glimpse

[glimps]
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noun
  1. a very brief, passing look, sight, or view.
  2. a momentary or slight appearance.
  3. a vague idea; inkling.
  4. Archaic. a gleam, as of light.
verb (used with object), glimpsed, glimps·ing.
  1. to catch or take a glimpse of.
verb (used without object), glimpsed, glimps·ing.
  1. to look briefly; glance (usually followed by at).
  2. Archaic. to come into view; appear faintly.

Origin of glimpse

1350–1400; Middle English glimsen (v.); cognate with Middle High German glimsen to glow; akin to glimmer
Related formsglimps·er, nounun·glimpsed, adjective
Can be confusedglance glimpse

Synonyms for glimpse

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Dictionary.com Unabridged Based on the Random House Unabridged Dictionary, © Random House, Inc. 2018

Related Words for glimpsed

peek, spy, eye, sight, flash, spot, espy, descry, view

Examples from the Web for glimpsed

Contemporary Examples of glimpsed

Historical Examples of glimpsed

  • Her foot, glimpsed beneath her skirt, was slender and graceful, too.

    Kent Knowles: Quahaug

    Joseph C. Lincoln

  • He glimpsed the boy in the kitchen doorway behind the sheriff.

    The Coyote

    James Roberts

  • Had she not glimpsed more, in those months at Highacres, than her mother dreamed?

    Highacres

    Jane Abbott

  • In truth he had only glimpsed a darting figure, but one he knew!

  • A second time I glimpsed the Slav behind his veneer of civilization.

    The Pirate of Panama

    William MacLeod Raine


British Dictionary definitions for glimpsed

glimpse

noun
  1. a brief or incomplete viewto catch a glimpse of the sea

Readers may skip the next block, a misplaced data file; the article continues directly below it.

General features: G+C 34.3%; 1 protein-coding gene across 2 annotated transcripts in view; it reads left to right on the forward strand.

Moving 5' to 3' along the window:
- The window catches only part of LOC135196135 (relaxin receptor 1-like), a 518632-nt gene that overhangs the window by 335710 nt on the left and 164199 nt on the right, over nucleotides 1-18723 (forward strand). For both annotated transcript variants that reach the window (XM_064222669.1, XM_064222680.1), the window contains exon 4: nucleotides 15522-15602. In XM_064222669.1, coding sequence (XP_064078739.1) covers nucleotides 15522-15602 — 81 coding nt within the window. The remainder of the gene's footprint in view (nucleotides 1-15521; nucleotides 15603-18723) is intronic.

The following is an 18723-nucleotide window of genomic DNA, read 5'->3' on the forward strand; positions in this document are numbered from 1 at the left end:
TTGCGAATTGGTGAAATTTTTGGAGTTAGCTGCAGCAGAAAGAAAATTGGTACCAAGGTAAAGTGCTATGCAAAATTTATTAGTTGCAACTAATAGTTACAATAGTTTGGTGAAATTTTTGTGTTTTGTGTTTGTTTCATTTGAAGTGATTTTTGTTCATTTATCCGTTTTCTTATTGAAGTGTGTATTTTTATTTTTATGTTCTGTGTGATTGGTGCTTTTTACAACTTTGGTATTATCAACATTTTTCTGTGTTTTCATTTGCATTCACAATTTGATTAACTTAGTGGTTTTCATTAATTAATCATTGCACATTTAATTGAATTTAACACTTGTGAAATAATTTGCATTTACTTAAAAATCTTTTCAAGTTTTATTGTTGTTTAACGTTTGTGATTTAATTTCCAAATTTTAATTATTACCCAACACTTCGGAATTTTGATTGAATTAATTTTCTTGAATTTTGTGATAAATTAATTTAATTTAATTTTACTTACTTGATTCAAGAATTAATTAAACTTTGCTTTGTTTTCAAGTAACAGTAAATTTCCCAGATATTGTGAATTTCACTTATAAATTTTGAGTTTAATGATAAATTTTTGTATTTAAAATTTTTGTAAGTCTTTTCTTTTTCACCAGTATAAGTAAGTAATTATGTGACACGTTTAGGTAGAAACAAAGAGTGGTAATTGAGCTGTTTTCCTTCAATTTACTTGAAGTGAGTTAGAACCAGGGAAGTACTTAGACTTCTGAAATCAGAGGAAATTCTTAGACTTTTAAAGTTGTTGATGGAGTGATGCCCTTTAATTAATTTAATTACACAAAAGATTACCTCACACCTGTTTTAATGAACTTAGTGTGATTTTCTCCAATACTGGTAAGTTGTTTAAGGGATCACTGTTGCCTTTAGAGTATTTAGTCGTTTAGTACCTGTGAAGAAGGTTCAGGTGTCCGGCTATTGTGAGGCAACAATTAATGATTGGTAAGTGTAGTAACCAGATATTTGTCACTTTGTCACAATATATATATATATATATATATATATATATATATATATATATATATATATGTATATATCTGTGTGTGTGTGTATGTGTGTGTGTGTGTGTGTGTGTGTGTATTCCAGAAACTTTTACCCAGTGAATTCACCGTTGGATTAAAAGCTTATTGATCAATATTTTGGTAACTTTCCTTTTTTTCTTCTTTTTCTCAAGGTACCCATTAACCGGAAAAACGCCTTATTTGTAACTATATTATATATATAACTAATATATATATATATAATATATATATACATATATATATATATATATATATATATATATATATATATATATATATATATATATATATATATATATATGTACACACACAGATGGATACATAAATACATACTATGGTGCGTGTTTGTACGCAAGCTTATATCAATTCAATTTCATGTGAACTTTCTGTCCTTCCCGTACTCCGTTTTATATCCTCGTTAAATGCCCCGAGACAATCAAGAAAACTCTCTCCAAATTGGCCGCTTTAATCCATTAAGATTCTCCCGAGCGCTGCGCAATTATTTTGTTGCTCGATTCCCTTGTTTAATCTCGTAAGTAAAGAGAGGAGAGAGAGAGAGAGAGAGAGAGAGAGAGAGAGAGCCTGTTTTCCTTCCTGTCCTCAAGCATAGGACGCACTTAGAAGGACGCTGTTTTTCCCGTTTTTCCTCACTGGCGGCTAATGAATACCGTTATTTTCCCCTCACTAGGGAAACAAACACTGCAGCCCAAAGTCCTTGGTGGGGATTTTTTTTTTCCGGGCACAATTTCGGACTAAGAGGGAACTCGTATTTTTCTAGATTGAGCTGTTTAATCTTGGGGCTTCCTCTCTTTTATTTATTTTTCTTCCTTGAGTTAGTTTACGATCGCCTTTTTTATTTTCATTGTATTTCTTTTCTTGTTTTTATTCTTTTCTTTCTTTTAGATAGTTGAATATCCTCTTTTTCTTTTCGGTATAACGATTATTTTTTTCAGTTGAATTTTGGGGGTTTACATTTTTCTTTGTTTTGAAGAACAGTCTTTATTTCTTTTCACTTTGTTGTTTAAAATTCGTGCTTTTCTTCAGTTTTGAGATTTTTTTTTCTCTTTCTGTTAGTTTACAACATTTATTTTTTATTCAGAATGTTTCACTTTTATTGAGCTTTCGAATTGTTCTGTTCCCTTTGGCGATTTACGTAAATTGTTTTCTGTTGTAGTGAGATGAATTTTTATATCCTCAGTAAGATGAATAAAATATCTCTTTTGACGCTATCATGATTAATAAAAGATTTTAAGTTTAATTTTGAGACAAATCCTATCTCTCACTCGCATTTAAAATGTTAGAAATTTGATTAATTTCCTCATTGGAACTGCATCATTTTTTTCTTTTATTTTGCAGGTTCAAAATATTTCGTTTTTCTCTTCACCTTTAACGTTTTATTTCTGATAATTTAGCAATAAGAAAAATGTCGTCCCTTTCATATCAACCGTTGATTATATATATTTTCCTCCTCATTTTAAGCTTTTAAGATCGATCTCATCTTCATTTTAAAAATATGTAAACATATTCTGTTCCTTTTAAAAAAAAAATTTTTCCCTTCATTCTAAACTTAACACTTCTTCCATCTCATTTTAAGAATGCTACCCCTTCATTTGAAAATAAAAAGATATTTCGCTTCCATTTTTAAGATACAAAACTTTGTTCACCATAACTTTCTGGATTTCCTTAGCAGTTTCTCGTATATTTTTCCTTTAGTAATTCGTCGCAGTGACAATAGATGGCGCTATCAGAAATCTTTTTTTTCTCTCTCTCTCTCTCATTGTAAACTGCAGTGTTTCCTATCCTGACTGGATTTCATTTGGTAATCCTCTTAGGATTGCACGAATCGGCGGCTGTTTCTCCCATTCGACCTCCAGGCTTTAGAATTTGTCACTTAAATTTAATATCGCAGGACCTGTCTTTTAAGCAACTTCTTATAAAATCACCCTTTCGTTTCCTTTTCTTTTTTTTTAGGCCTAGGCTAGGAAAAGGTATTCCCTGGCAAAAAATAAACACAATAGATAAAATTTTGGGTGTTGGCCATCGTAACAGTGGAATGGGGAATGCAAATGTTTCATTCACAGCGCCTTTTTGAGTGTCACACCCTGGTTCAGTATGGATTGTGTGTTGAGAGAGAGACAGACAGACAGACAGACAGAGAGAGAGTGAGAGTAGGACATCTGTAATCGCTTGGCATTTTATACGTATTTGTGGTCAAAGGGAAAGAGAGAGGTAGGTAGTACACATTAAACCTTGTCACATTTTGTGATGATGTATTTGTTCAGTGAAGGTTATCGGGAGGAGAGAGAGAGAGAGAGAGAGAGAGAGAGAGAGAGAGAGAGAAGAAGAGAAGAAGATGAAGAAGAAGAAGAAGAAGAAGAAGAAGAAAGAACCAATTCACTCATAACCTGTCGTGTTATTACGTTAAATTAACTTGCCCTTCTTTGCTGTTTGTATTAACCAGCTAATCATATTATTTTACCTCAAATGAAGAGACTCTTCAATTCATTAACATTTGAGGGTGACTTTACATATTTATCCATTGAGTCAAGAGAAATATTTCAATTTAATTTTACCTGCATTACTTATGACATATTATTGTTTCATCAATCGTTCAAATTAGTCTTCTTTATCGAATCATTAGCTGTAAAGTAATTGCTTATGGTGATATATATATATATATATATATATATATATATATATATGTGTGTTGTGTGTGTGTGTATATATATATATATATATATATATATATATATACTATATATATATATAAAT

2. a vague indicationhe had a glimpse of what the lecturer meant
  3. archaic a glimmer of light
verb
  1. (tr) to catch sight of briefly or momentarily
  2. (intr usually foll by at) mainly US to look (at) briefly or cursorily; glance (at)
  3. (intr) archaic to shine faintly; glimmer
Derived Formsglimpser, noun

Word Origin for glimpse

C14: of Germanic origin; compare Middle High German glimsen to glimmer

usage

Glimpse is sometimes wrongly used where glance is meant: he gave a quick glance (not glimpse) at his watch
Collins English Dictionary - Complete & Unabridged 2012 Digital Edition © William Collins Sons & Co. Ltd. 1979, 1986 © HarperCollins Publishers 1998, 2000, 2003, 2005, 2006, 2007, 2009, 2012

Word Origin and History for glimpsed

glimpse

v.

c.1400, "to glisten, be dazzling," probably from Old English *glimsian "shine faintly," from Proto-Germanic *glim- (see gleam). If so, the intrusive -p- would be there to ease pronunciation. Sense of "catch a quick view" first recorded mid-15c. Related: Glimpsed. The noun is recorded from mid-16c.; earlier in verbal noun glimpsing (mid-14c.).

Online Etymology Dictionary, © 2010 Douglas Harper